Md. tightens rules on collecting unemployment

CRACKDOWN ON JOBLESS AID

January 02, 1993|By Kim Clark | Kim Clark,Staff Writer

In a move billed alternately as a necessary money-saver and as a wasteful hassle-maker, the state government next week will make it more difficult for people who quit their jobs or are fired to collect unemployment benefits.

State officials say the new rules will save the troubled state unemployment insurance fund about $11 million a year -- a claim disputed by jobless Marylanders and employers.

But there is little doubt that the change will affect thousands of Marylanders who might otherwise have been eligible for unemployment payments.

The new rules were adopted early last year as part of a legislative package designed to replenish the state's dwindling unemployment insurance fund, said Charles Middlebrooks, assistant secretary of the Department of Economic and Employment Development.

As the fund's reserves dropped to less than $100 million early this year, from a prerecession level of $450 million, Maryland employers and labor representatives agreed on a compromise to raise employers' taxes and tighten eligibility requirements for people who either quit their jobs without good cause or are fired for gross misconduct.

It has always been more difficult for people who contributed to their own unemployment to collect unemployment benefits than for people who lost their jobs through no fault of their own. But the new rules make it even tougher.

Previously, workers who quit without cause or were fired for gross misconduct had to earn about $1,800 at a new job to requalify for unemployment benefits, in case they lost the new job.

Those workers who were laid off, quit for good reason or were fired for reasons such as a personality conflict were required only to work for four months and earn a minimum of about $900 to qualify for the lowest level of benefits.

Under the new rules, those who quit their jobs would have to earn about $2,700 at a new job, and those who were fired for gross misconduct would have to earn about $3,600 to qualify for benefits, in case they lost the new job.

And if a worker was fired for criminal activities, such as theft or assault, the new rules call for even harsher terms. None of the previous job's earnings will be counted when the state determines his or her level of unemployment benefits in the future. This new rule could reduce or eliminate workers' payments, because the state's Unemployment Insurance Commission establishes payouts based on a worker's earnings over the previous year.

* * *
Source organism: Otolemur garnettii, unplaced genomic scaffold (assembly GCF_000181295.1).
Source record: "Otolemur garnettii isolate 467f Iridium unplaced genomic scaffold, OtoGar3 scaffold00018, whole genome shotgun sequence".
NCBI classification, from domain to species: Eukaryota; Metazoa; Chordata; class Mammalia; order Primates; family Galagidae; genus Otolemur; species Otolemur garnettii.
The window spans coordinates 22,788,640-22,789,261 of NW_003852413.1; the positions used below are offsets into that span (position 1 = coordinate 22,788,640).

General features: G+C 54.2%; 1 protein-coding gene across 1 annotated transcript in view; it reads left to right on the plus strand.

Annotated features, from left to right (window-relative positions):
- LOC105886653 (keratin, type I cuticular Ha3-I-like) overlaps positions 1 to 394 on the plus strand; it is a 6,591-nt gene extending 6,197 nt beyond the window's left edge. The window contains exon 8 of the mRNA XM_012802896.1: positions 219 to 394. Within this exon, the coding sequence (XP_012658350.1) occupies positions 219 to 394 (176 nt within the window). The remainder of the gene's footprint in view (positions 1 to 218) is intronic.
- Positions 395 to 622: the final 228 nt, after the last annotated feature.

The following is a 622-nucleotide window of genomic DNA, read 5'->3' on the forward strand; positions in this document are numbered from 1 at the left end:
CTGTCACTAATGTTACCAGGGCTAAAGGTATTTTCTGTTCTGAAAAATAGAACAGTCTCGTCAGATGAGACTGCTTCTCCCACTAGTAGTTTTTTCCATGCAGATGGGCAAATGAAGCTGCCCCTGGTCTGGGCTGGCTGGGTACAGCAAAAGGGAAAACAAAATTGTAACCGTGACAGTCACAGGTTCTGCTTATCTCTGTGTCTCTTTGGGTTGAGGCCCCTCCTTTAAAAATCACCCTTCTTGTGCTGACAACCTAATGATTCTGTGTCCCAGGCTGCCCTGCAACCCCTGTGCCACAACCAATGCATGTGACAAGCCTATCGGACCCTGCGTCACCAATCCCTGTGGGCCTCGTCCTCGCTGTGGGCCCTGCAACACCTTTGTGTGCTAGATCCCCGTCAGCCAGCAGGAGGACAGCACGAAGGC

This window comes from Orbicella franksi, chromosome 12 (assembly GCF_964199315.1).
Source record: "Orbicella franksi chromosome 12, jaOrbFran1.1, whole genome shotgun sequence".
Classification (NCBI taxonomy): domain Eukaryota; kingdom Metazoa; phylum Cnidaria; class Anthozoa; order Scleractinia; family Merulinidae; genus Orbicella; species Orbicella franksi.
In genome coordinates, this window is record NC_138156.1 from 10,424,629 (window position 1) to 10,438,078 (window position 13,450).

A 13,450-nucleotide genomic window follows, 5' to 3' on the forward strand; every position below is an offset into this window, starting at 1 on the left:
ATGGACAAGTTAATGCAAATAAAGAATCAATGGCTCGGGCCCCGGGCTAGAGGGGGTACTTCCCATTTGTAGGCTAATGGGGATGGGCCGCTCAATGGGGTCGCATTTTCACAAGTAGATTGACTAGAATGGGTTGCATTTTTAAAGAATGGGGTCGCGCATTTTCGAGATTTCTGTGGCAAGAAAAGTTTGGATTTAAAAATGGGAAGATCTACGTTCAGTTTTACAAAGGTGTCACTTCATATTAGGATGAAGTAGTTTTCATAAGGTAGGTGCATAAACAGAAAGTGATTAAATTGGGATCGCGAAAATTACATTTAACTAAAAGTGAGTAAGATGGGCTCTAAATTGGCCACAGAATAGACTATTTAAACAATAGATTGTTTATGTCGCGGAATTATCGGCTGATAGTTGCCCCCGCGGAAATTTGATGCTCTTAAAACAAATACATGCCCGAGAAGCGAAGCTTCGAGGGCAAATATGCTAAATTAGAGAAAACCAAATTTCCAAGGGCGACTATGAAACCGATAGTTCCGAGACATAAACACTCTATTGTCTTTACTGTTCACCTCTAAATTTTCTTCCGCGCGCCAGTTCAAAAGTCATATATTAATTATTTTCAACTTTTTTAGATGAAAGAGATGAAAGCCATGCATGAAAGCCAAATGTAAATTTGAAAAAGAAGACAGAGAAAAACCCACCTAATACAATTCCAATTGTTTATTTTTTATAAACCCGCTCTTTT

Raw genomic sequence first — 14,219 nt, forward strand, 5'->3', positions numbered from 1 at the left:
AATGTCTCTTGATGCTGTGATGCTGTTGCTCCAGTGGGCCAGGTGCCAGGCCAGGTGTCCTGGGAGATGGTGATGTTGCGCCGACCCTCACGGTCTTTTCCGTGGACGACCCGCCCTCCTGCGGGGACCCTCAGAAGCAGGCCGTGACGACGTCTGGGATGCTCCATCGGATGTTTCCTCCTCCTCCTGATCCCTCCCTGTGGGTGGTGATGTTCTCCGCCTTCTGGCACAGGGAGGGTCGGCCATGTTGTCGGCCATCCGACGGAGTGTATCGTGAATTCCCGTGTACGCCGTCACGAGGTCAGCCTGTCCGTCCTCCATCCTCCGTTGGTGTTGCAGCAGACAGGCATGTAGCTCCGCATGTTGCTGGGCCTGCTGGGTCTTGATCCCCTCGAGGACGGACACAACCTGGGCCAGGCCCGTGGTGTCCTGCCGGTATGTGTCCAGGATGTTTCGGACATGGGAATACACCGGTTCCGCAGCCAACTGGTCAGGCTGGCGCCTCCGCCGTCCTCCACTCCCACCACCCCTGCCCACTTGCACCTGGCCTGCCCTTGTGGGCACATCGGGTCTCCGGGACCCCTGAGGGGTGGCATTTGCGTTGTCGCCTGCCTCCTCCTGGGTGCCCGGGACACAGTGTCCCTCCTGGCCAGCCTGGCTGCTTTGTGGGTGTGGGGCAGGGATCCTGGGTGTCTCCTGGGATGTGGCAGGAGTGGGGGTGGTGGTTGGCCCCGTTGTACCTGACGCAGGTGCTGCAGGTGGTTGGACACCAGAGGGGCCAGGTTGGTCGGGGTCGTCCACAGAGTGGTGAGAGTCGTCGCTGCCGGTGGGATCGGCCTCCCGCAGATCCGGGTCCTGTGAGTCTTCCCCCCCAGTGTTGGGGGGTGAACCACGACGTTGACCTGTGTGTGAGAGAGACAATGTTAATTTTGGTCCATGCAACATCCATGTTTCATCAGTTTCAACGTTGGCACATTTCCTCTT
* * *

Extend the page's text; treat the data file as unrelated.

But the moves are not designed simply to save money. Mr. Middlebrooks said the state supported the changes to encourage workers to stick with their jobs in difficult economic times.

"You might ask why anybody would leave a job under today's circumstances," when unemployment remains high, he said. "But there is a lot of voluntary leaving."

Statistics show that one in 12 Marylanders who filed unemployment claims last year -- 30,000 out of 350,000 claimants -- were disqualified because they quit their jobs without cause.

And the number of quitters has been rising in the past five years. In 1989, only about 25,000 people were denied unemployment insurance because they quit their jobs.

"We want to encourage people to be careful when they leave a job," Mr. Middlebrooks said. "They should try to exhaust all remedies with their employer before quitting. Don't leave the first time something goes wrong."

But Maryland employers and job-seekers, as well as some unemployment researchers, said they were skeptical of the state's claims that the change would save money and encourage workers to keep their jobs.

Wayne Vroman, an economist for the Urban Institute who specializes in unemployment research, said Maryland's new rules are part of a trend toward tightening eligibility for unemployment payments.

In the 1981-1982 recession, nearly three-quarters of the unemployed were able to collect unemployment benefits. In the most recent recession, only about one-third of the unemployed were eligible, he said.

Because unemployment insurance was designed for people who are jobless through no fault of their own, Mr. Vroman said, he supports penalties for those responsible for losing their jobs.

But he said he thought the state's previous penalties were appropriate. The changes will hurt needy people, while employers' savings "will be trivial," he said.

Even if a person quit or was fired, Mr. Vroman said, he or she ought not to be penalized too harshly.

"The labor market is changing. . . . If people make a good-faith

effort to find another job," they ought to be able to collect some pay, he said.

Employers, who are supposed to benefit from reduced costs, are also dubious of the state's savings claim.

Will the state's tougher qualification rules save employers money?

"I kind of doubt it," said Kathleen van denBulk, unemployment compensation manager for the Towson office Automatic Data Processing Inc.

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